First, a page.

Enterprise desktop phones face growing competition from wireless handsets, but they aren't going the way of the typewriter just yet.
Cell phones, already ubiquitous, are now being joined by Wi-Fi handsets and dual-mode devices as popular tools for workers to stay connected. Features that consumers take for granted on their mobile phones, such as call history, text messaging and a wide variety of ringtones, frequently are missing or harder to find on a desktop set. Softphone clients on PCs, another alternative to desk phones, are gaining more capabilities and generally can work more easily with applications than a desk phone. But as enterprises embrace a new generation of telephony based on IP (Internet Protocol), they're still buying desktop phones, users and analysts say.
The new wave of IP wired sets comes as wireless options proliferate. Cisco Systems, Avaya and other major telephony vendors showed off numerous Wi-Fi business phones at the Interop trade show this week in Las Vegas. For employees on the road, there are dual-mode phones that can work with IP PBXs (private branch exchanges) for features such as extension dialing and can get better coverage in the office by switching to Wi-Fi. New software also can bring cell-only phones into the PBX fold.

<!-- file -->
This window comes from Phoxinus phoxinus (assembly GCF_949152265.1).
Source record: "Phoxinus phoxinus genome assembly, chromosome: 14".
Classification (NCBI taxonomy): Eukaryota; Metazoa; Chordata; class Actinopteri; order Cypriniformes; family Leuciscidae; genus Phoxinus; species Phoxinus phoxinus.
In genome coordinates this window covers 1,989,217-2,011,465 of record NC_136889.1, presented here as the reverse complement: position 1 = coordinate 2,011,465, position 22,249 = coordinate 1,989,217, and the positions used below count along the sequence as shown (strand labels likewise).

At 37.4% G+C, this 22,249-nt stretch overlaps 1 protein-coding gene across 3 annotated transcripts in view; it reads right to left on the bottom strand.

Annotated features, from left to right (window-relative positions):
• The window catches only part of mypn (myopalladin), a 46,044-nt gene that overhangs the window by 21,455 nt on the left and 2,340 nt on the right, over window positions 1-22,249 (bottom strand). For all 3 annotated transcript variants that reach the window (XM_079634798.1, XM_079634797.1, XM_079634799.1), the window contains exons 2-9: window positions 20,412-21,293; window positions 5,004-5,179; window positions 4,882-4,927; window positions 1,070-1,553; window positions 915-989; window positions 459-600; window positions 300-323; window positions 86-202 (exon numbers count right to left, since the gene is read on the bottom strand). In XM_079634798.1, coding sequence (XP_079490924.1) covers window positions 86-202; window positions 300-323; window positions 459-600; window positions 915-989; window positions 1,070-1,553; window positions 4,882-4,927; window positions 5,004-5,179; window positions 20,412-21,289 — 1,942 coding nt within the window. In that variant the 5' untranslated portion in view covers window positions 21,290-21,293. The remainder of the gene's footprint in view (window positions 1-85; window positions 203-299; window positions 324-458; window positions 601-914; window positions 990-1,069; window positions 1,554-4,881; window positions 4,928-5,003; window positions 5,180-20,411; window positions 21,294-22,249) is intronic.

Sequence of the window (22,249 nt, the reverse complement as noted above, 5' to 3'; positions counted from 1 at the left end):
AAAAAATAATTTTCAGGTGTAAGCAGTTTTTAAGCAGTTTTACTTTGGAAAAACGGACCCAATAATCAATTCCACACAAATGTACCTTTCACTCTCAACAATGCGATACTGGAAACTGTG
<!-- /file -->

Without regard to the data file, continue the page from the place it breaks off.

In this light, increasingly elaborate desktop IP phones that often are more expensive than wireless devices are coming under fire.
"Why does my US$200 cell phone have ten times the functionality of my thousand-dollar IP phone?" remarked Yankee Group Inc. networking analyst Zeus Kerravala.
"Desk phones are 50-year-old dinosaurs. They shouldn't be there anymore," said Gartner mobility analyst Ken Dulaney. "All the desk phone does is forward calls to cell phones."
Yet Dell'Oro Group estimates the market for IP desk phones will boom in the coming years. The market research company said 11.3 million were sold last year and the number will rise to 34 million in 2010. The growth will come even as PC softphone sales grow from 2.6 million to 8.6 million, said analyst Alan Weckel. While strictly Wi-Fi phones will settle into vertical markets such as hospitals, which restrict cell-phone use, dual-mode phones will also be popular, he said.